Dickinson's USPTO Tenure Marked by Significan Progress

Press Release

Contact: (Media Inquiries Only)
Brigid Quinn

Since his nomination by President Bill Clinton, and his subsequent unanimous confirmation by the U.S. Senate in 1999 as Under Secretary and Director of the United States Patent and Trademark Office, Q. Todd Dickinson has led one of the largest agencies in the federal government through some of its most progressive and exciting changes in over half a century. His tenure was marked by the sweeping reform initiated by 1999's American Inventors Protection Act (AIPA), legislation that changed a patent system virtually untouched since the 1950s.

Some of Under Secretary Dickinson's most notable achievements were in the area of "E-Government." Examples of these "information age" initiatives include:

  • Patent and trademark applications, previously restricted to paper filing, can now be filed electronically. Applicants can now file and check the status of their patent and trademark on the Internet, paying by credit card.
  • Expansion of WEB DATABASE
    The USPTO now offers an expanded Web database that includes every U.S. patent ever issued, a total of more than 6.5 million patents dating from 1790.
  • OUTREACH on the Internet
    In order to best respond to both employees and customers, Under Secretary Dickinson instituted monthly on-line discussions with the public, an online magazine, and an email response messaging service.

    Under Secretary Dickinson also worked directly with the IP community and USPTO employees:
  • The Patent Public Advisory Committee and the Trademark Public Advisory Committee, AIPA-sponsored initiatives, bring experts in from the intellectual property community to advise USPTO on issues critical to the agency. This type of exchange was instrumental in bringing new insight to USPTO program management, administration, and policy development.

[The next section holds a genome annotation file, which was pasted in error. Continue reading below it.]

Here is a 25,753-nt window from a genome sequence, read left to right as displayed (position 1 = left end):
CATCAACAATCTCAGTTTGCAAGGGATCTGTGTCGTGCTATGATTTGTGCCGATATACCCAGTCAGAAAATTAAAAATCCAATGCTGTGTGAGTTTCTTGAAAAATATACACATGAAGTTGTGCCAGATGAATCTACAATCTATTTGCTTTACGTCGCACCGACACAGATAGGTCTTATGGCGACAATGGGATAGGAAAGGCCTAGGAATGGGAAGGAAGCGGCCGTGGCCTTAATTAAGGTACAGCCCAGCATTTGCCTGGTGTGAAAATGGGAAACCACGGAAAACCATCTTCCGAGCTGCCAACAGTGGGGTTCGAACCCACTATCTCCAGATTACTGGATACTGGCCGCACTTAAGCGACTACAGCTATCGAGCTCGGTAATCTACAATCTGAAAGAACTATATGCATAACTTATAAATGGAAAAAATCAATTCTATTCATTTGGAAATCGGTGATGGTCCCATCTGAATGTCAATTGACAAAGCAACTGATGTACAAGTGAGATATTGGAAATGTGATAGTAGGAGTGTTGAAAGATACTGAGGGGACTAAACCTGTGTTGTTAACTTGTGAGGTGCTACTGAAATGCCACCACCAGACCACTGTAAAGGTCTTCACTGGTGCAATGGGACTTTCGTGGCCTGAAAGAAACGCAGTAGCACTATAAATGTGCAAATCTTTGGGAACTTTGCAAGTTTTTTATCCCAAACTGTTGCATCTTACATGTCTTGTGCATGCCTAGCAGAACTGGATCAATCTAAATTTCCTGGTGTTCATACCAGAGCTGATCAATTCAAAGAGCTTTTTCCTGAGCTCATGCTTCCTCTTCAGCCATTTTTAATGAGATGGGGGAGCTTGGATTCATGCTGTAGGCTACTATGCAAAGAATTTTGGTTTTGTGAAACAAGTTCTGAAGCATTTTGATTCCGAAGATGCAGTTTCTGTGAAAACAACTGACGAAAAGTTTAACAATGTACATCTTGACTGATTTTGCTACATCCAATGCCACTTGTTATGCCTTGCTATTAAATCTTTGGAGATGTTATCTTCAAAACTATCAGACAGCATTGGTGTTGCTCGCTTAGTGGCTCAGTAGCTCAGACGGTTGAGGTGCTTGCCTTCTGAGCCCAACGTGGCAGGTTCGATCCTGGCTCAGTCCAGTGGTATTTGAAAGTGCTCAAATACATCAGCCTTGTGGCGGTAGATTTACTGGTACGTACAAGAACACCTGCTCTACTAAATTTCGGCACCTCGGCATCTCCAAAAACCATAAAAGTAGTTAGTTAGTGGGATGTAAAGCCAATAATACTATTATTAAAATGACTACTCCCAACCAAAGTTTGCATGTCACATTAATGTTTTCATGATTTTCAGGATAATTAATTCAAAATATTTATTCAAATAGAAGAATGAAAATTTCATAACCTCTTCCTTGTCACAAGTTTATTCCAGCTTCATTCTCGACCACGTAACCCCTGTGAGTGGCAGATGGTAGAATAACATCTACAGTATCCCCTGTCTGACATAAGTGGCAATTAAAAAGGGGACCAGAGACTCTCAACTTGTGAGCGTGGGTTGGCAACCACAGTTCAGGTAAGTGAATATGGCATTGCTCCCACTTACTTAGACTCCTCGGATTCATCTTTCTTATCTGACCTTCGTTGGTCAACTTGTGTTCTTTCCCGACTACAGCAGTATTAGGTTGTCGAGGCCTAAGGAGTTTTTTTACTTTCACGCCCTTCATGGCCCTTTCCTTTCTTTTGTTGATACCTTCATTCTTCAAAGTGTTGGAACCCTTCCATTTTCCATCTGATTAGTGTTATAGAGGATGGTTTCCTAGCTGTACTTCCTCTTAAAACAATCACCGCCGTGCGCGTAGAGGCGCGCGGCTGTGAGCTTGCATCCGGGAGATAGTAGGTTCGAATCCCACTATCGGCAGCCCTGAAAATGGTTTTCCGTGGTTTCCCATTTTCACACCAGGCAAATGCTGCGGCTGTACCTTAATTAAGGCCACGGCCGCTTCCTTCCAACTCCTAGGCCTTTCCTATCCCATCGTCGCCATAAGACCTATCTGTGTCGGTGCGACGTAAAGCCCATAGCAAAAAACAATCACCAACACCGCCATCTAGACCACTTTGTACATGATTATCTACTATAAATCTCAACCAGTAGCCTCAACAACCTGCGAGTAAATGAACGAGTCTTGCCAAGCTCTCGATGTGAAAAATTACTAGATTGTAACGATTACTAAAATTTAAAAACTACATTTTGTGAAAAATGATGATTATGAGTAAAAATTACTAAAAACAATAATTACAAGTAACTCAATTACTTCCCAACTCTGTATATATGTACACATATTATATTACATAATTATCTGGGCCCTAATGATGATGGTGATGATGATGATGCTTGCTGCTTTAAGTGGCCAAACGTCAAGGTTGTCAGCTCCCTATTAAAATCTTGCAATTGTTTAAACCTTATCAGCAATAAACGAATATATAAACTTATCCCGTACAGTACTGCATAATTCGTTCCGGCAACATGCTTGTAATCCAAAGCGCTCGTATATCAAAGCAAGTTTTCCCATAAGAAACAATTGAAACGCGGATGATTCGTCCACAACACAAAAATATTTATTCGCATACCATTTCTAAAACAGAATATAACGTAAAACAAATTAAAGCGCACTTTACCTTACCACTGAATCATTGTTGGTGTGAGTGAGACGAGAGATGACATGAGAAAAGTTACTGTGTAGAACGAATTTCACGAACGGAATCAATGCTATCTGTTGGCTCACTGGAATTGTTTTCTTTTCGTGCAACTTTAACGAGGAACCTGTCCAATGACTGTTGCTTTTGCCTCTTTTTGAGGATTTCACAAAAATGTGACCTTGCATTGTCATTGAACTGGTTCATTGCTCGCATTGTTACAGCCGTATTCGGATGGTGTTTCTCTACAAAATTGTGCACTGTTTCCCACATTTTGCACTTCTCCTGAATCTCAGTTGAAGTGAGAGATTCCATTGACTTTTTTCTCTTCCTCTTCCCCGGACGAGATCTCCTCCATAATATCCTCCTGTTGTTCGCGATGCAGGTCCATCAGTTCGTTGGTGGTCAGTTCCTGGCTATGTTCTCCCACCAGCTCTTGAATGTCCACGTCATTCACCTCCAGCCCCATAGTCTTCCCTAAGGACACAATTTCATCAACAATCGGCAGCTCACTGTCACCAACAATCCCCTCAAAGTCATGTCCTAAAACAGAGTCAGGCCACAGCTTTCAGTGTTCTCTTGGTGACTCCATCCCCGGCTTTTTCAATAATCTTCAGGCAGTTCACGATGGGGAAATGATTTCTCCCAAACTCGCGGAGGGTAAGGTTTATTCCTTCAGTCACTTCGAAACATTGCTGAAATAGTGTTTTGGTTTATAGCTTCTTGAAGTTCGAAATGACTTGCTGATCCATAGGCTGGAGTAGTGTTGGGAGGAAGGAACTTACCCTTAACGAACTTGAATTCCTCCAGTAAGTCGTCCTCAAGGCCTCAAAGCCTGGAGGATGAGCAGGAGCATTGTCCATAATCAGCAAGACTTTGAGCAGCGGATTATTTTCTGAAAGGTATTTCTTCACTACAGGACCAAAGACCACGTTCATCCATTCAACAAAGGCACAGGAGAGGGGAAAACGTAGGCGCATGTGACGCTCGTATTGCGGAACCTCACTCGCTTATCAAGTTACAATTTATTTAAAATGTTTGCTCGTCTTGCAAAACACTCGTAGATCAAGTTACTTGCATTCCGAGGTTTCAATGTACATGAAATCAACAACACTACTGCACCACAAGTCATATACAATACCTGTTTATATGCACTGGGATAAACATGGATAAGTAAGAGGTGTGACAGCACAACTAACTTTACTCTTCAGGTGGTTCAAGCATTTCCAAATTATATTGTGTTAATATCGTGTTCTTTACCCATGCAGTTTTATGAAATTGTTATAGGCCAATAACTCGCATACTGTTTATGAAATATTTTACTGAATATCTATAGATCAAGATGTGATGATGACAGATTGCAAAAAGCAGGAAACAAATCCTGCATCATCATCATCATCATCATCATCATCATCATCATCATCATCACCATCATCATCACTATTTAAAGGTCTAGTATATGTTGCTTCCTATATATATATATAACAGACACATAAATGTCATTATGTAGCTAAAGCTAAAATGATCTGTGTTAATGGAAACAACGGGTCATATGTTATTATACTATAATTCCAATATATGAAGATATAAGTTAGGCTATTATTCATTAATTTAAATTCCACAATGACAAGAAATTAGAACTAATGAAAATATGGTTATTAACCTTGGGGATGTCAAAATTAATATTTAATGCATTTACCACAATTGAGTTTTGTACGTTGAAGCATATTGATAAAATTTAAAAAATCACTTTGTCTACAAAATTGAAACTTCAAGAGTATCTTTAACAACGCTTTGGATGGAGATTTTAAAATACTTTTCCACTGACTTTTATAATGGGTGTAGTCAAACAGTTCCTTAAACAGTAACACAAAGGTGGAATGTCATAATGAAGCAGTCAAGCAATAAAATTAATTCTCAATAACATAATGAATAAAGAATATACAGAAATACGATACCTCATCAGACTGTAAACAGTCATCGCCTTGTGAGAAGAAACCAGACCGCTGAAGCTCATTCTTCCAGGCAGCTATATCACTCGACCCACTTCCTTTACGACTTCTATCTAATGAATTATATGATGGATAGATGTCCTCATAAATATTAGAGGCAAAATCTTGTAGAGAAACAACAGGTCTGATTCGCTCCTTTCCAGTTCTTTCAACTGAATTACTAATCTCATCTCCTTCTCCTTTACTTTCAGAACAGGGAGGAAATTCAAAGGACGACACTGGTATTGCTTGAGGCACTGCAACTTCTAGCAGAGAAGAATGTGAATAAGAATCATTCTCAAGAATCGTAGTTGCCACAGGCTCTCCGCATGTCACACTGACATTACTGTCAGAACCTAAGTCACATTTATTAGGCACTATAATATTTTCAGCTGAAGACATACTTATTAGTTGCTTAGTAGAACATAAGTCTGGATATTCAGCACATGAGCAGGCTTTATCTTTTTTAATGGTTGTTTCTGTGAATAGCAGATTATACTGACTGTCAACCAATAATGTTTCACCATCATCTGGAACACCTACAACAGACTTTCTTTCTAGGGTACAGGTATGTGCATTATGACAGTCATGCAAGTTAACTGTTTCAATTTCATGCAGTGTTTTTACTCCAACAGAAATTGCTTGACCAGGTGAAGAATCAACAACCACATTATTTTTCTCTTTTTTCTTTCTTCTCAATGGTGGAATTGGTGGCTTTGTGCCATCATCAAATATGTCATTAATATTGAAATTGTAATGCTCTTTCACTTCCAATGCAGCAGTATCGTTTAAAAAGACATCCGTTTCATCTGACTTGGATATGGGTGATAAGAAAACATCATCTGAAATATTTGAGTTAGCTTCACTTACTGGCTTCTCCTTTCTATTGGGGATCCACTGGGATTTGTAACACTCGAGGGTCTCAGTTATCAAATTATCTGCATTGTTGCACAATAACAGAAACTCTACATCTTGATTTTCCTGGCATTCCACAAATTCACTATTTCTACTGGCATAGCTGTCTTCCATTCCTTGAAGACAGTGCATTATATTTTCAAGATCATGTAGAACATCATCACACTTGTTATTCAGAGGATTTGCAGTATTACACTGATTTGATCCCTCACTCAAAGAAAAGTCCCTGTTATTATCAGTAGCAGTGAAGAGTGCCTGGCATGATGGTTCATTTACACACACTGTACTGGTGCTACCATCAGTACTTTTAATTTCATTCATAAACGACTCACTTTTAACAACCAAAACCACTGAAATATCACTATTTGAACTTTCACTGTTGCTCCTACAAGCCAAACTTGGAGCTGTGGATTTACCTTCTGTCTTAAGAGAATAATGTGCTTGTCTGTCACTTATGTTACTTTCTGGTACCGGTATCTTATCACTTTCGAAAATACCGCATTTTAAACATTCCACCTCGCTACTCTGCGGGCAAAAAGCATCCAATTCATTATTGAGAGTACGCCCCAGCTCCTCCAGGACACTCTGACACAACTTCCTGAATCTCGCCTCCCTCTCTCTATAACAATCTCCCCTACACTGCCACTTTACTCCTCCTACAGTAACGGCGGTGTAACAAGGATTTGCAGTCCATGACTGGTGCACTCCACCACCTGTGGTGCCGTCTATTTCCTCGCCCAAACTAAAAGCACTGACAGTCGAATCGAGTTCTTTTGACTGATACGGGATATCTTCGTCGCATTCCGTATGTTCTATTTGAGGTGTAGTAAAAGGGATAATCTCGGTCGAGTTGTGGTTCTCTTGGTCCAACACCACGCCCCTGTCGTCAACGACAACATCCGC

• ROUNDTABLE DISCUSSIONS were also sponsored. Particularly significant was the public roundtable held in response to concerns surrounding software-related business method patents. The roundtable grew out of Under Secretary Dickinson's successful Business Method Action Plan.

Under Secretary Dickinson also worked hard to help independent inventors.

  • Under his management, the USPTO established the Office of Independent Inventor Programs, the accompanying Independent Inventors web site, the creation of special radio and television spots warning independent inventors about invention promotion "scams," and the practice of publishing complaints about such promoters.

Some important quality initiatives include:

  • The Revised Utility Examination Guidelines now provide patent examiners and applicants alike with a better understanding of the requirements for patents generated by emerging technologies such as biotechnology.
  • The Quality Council and Patent Business Goals (streamlining the patent application process). Also implemented was the Baldrige assessment , allowing the USPTO to examine its successes and its flaws in order better serve customers. A regular review of sections was also implemented, and balanced scorecard initiatives were also introduced.
  • FEE RETENTION is also an important goal related to USPTO quality. To that end, Q. Todd Dickinson worked with OPM on a proposal that would allow the agency eventually to retain all its fees.

Important improvements in labor/management relations were achieved as well, including:

  • Implementing Day One/Day Two initiatives, improving the work environment for all USPTO employees, and new basic agreements with unions.

Under Secretary Dickinson's directorship of the United States Patent and Trademark Office came at a time when our nation was experiencing unprecedented growth, and a surge in the production of creative and useful arts. At no other time in history has intellectual property played such an essential role in one nation's development; we're glad that these important achievements allowed the USPTO to answer the challenges of the information age.

USPTO, a user fee-funded agency of the United States, within the Department of Commerce, administers laws relevant to granting patents and registering trademarks. The Under Secretary of Commerce for Intellectual Property and Director of the United States Patent and Trademark Office advises the Secretary of Commerce and other Federal departments and agencies on intellectual property policy matters. Over six million patents have been issued since the first patent in 1790 and more than 2.3 million trademarks have been registered since the first in 1870. Last year USPTO issued 182,223 patents and registered 127,794 trademarks.

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